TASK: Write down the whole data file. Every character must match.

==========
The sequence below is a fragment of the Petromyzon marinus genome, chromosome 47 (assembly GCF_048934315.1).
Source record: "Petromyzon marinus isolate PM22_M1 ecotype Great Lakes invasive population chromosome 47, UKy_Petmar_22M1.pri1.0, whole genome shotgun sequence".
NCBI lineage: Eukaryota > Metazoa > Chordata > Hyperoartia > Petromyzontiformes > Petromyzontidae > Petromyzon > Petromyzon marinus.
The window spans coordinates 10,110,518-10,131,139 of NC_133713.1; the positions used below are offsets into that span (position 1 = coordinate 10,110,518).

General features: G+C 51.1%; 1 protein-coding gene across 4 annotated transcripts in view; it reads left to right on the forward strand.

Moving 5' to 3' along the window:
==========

The sequence below is a fragment of the Petromyzon marinus genome, chromosome 47 (assembly GCF_048934315.1).
Source record: "Petromyzon marinus isolate PM22_M1 ecotype Great Lakes invasive population chromosome 47, UKy_Petmar_22M1.pri1.0, whole genome shotgun sequence".
NCBI lineage: Eukaryota > Metazoa > Chordata > Hyperoartia > Petromyzontiformes > Petromyzontidae > Petromyzon > Petromyzon marinus.
The window spans coordinates 10,110,518-10,131,139 of NC_133713.1; the positions used below are offsets into that span (position 1 = coordinate 10,110,518).

General features: G+C 51.1%; 1 protein-coding gene across 4 annotated transcripts in view; it reads left to right on the forward strand.

Moving 5' to 3' along the window: